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# The effect of concentration on the rate of reaction

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Introduction

The effect of concentration on the rate of reaction Prediction I think that when the concentration of sodium thiosulphate is high then the cross will disappear more quickly. If the concentration of sodium thiosulphate is low then the cross will take longer to disappear. This is because there are more sodium thiosulphate particles. These, when mixed with the water particles, form a 'foggy' solution. The more sodium thiosulphate particles there are the more chance there is that they will collide with the water particles. When they collide then the reaction above takes place and the water goes foggy. This means that the more collisions that take place the quicker the solution turns from transparent to translucent. There are several variables: some that we shall endeavour to keep the same others that we shall be experimenting with. 1) The amount of water. 2) The amount of hydrochloric acid. 3) The amount of sodium thiosulphate. 4) The total amount of solution. 5) The temperature of the components in points 1), 2) and 3). This is what I plan to do to the above variables throughout the experiment. I shall change the amount of water and sodium thiosulphate as explained in the method below. I shall keep the hydrochloric acid amount constant at 5 cubic cm. The total amount shall always add up to 55 cubic cm. ...read more.

Middle

This is because there were more sodium thiosulphate atoms to collide with the water atoms. This means that the reaction took place faster. The graph which shows sodium thiosulphate against time is a downward sloping curve. This shows that the two variables are not directly proportional. It also shows that the less sodium thiosulphate there was the longer the reaction took. There appears to be just two small anomalies at 20cm3 and 25 cm3. These do still, however follow the trend and should not cause me to doubt the accuracies of my experiment. The graph to show the rate of reaction against the amount of sodium thiosulphate is a straight line going through the origin. This shows that the two variables are directly proportional. This is because if there is twice as much sodium thiosulphate their will be twice as many atoms. This means that the chance of a collision between the sodium thiosulphate atoms and the water atoms double. This means that the reaction will go twice as quickly. This explains why there is a direct relationship between the two. My original prediction was that when the concentration of sodium thiosulphate is high then the cross will disappear more quickly. If the concentration of sodium thiosulphate is low then the cross will take longer to disappear. My results support my prediction, as the rate of reaction was faster when there was more sodium thiosulphate. ...read more.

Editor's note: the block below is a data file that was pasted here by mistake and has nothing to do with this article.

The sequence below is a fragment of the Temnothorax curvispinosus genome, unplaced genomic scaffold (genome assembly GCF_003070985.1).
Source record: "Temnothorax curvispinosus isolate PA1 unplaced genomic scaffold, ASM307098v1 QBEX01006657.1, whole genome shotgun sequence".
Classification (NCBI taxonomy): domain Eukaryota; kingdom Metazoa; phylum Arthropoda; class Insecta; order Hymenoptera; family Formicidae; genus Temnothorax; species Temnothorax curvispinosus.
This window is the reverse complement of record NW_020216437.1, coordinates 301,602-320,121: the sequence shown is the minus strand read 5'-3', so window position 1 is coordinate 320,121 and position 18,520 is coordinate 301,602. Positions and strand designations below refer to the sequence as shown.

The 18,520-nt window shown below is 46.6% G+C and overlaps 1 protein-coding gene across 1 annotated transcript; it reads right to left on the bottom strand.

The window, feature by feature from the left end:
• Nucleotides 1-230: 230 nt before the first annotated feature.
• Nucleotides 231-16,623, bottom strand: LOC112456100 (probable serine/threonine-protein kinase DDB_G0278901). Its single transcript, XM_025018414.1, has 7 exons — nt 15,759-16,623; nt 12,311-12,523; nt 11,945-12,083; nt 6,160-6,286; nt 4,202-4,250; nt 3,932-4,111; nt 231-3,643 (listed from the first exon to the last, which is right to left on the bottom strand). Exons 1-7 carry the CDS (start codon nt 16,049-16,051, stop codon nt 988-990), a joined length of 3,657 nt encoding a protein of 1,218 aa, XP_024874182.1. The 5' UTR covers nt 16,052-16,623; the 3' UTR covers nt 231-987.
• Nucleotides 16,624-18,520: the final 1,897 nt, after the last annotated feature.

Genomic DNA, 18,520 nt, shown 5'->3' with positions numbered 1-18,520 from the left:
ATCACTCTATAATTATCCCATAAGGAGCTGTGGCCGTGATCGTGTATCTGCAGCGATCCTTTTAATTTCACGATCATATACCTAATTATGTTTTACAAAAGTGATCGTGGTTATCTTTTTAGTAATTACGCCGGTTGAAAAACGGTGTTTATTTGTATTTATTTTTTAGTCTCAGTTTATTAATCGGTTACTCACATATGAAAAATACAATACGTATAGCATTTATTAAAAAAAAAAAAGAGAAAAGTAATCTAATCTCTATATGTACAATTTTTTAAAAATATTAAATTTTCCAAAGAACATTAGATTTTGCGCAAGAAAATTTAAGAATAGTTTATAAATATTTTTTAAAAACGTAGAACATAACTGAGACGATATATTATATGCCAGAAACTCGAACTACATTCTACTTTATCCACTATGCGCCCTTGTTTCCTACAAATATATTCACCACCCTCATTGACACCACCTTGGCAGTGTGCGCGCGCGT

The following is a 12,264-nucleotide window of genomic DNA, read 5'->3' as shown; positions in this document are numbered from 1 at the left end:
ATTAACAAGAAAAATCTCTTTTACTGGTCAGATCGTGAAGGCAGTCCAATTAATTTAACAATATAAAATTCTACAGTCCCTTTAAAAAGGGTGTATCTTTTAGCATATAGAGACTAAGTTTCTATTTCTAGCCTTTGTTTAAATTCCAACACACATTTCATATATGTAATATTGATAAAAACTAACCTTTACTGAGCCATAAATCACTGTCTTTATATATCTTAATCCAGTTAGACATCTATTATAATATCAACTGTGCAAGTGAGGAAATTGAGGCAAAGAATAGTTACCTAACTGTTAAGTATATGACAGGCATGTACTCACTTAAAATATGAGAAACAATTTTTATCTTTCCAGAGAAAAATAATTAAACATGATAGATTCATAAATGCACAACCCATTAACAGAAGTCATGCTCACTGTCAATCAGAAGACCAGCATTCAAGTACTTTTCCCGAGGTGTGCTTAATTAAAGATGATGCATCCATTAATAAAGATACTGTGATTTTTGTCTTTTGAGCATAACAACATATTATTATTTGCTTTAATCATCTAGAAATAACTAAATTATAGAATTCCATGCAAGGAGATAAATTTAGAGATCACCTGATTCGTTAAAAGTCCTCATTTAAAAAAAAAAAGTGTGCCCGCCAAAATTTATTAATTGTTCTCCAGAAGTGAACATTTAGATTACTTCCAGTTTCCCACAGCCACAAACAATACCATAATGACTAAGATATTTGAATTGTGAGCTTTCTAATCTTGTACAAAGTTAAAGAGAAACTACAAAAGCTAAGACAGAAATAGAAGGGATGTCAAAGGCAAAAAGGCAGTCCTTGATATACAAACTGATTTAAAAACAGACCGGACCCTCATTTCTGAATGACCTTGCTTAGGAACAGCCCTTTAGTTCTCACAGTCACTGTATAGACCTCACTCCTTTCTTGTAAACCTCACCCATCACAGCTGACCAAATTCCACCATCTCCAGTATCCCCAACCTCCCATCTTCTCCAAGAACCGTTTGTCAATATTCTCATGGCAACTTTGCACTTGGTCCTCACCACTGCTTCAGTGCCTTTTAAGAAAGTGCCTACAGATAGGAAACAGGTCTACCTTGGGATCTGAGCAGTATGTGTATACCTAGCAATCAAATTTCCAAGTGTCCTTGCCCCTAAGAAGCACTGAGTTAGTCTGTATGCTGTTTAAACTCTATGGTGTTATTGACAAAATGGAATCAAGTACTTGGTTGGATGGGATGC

Conclusion

There were no results that were so anomalous that I needed to redo the test for that reading. My results always showed a clear trend and so I feel that my results were accurate. I could have improved the accuracy however by using a light sensitive detector. I would place this underneath a tripod and place the beaker on the tripod. I would have carried out the experiment as above. The light sensitive detector would have enabled me to know exactly when the light could no longer penetrate the solution. This would have given me more accurate results. Another way of extending the experiment and thereby improving the accuracy of the experiment would be to take more readings. This would ensure greater accuracy. It would especially help when drawing the line of best fit, as there would be more points upon which to base it on. Ideally every single variant concentration of water and sodium thiosulphate would be used between 0 and 50. I could also carry out another experiment to see how the concentration affects the rate of reaction. I could place some magnesium ribbon in pure hydrochloric acid. I could then put the magnesium in varying concentrations of HCl by diluting it with water. I could then time how long it took the magnesium ribbon to disappear. I would do each experiment twice to improve accuracy. I would expect to find that the higher the concentration of hydrochloric acid the faster the magnesium ribbon would disappear. ...read more.

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